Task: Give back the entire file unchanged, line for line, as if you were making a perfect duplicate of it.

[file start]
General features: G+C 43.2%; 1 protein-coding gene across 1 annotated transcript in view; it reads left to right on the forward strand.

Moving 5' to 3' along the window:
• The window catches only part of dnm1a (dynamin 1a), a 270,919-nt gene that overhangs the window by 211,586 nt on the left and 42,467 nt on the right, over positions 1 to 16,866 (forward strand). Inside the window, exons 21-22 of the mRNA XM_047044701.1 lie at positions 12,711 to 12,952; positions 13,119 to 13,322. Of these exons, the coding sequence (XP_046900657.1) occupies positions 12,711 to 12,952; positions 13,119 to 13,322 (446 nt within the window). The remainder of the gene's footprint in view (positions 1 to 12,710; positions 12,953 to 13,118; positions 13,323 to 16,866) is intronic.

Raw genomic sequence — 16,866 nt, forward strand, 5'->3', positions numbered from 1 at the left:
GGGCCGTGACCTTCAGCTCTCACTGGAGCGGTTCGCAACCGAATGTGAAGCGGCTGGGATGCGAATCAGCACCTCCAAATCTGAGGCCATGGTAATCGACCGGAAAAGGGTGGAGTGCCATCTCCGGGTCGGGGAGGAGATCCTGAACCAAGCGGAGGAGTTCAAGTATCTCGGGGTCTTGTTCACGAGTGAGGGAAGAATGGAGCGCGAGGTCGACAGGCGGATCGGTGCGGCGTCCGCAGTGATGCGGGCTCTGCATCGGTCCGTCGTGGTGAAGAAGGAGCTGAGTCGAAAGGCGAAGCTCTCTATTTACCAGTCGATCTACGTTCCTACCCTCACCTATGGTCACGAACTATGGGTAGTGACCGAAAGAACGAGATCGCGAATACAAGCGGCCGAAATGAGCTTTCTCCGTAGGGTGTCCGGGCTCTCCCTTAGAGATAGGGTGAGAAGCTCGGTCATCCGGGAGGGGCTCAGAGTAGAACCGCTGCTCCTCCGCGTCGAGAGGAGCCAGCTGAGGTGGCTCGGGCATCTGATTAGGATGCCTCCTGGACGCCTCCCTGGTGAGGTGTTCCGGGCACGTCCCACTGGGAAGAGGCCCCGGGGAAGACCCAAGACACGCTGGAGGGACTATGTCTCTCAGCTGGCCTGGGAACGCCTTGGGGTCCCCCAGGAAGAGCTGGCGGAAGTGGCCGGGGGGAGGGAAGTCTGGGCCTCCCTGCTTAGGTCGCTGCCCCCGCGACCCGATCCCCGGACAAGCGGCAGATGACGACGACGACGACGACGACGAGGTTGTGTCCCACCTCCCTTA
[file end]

General features: G+C 43.2%; 1 protein-coding gene across 1 annotated transcript in view; it reads left to right on the forward strand.

Moving 5' to 3' along the window:
• The window catches only part of dnm1a (dynamin 1a), a 270,919-nt gene that overhangs the window by 211,586 nt on the left and 42,467 nt on the right, over positions 1 to 16,866 (forward strand). Inside the window, exons 21-22 of the mRNA XM_047044701.1 lie at positions 12,711 to 12,952; positions 13,119 to 13,322. Of these exons, the coding sequence (XP_046900657.1) occupies positions 12,711 to 12,952; positions 13,119 to 13,322 (446 nt within the window). The remainder of the gene's footprint in view (positions 1 to 12,710; positions 12,953 to 13,118; positions 13,323 to 16,866) is intronic.

Raw genomic sequence — 16,866 nt, forward strand, 5'->3', positions numbered from 1 at the left:
GGGCCGTGACCTTCAGCTCTCACTGGAGCGGTTCGCAACCGAATGTGAAGCGGCTGGGATGCGAATCAGCACCTCCAAATCTGAGGCCATGGTAATCGACCGGAAAAGGGTGGAGTGCCATCTCCGGGTCGGGGAGGAGATCCTGAACCAAGCGGAGGAGTTCAAGTATCTCGGGGTCTTGTTCACGAGTGAGGGAAGAATGGAGCGCGAGGTCGACAGGCGGATCGGTGCGGCGTCCGCAGTGATGCGGGCTCTGCATCGGTCCGTCGTGGTGAAGAAGGAGCTGAGTCGAAAGGCGAAGCTCTCTATTTACCAGTCGATCTACGTTCCTACCCTCACCTATGGTCACGAACTATGGGTAGTGACCGAAAGAACGAGATCGCGAATACAAGCGGCCGAAATGAGCTTTCTCCGTAGGGTGTCCGGGCTCTCCCTTAGAGATAGGGTGAGAAGCTCGGTCATCCGGGAGGGGCTCAGAGTAGAACCGCTGCTCCTCCGCGTCGAGAGGAGCCAGCTGAGGTGGCTCGGGCATCTGATTAGGATGCCTCCTGGACGCCTCCCTGGTGAGGTGTTCCGGGCACGTCCCACTGGGAAGAGGCCCCGGGGAAGACCCAAGACACGCTGGAGGGACTATGTCTCTCAGCTGGCCTGGGAACGCCTTGGGGTCCCCCAGGAAGAGCTGGCGGAAGTGGCCGGGGGGAGGGAAGTCTGGGCCTCCCTGCTTAGGTCGCTGCCCCCGCGACCCGATCCCCGGACAAGCGGCAGATGACGACGACGACGACGACGACGAGGTTGTGTCCCACCTCCCTTA